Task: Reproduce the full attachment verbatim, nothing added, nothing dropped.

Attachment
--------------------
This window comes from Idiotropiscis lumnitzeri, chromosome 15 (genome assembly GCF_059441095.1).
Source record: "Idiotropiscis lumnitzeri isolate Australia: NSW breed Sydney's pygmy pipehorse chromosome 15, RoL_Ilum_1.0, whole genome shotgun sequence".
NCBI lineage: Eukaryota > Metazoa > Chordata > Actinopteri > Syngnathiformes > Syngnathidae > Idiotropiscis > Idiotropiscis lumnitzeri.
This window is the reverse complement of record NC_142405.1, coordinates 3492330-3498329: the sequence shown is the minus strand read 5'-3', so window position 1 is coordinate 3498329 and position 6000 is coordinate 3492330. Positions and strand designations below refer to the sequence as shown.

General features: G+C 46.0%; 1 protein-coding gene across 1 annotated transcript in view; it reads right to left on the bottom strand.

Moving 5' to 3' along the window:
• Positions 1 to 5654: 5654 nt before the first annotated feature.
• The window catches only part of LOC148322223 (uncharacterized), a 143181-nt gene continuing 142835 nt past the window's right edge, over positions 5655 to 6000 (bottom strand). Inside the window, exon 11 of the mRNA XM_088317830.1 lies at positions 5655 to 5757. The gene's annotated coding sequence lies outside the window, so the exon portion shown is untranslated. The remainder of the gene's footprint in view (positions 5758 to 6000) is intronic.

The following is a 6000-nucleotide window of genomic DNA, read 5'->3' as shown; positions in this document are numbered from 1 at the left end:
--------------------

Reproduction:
This window comes from Idiotropiscis lumnitzeri, chromosome 15 (genome assembly GCF_059441095.1).
Source record: "Idiotropiscis lumnitzeri isolate Australia: NSW breed Sydney's pygmy pipehorse chromosome 15, RoL_Ilum_1.0, whole genome shotgun sequence".
NCBI lineage: Eukaryota > Metazoa > Chordata > Actinopteri > Syngnathiformes > Syngnathidae > Idiotropiscis > Idiotropiscis lumnitzeri.
This window is the reverse complement of record NC_142405.1, coordinates 3492330-3498329: the sequence shown is the minus strand read 5'-3', so window position 1 is coordinate 3498329 and position 6000 is coordinate 3492330. Positions and strand designations below refer to the sequence as shown.

General features: G+C 46.0%; 1 protein-coding gene across 1 annotated transcript in view; it reads right to left on the bottom strand.

Moving 5' to 3' along the window:
• Positions 1 to 5654: 5654 nt before the first annotated feature.
• The window catches only part of LOC148322223 (uncharacterized), a 143181-nt gene continuing 142835 nt past the window's right edge, over positions 5655 to 6000 (bottom strand). Inside the window, exon 11 of the mRNA XM_088317830.1 lies at positions 5655 to 5757. The gene's annotated coding sequence lies outside the window, so the exon portion shown is untranslated. The remainder of the gene's footprint in view (positions 5758 to 6000) is intronic.

The following is a 6000-nucleotide window of genomic DNA, read 5'->3' as shown; positions in this document are numbered from 1 at the left end: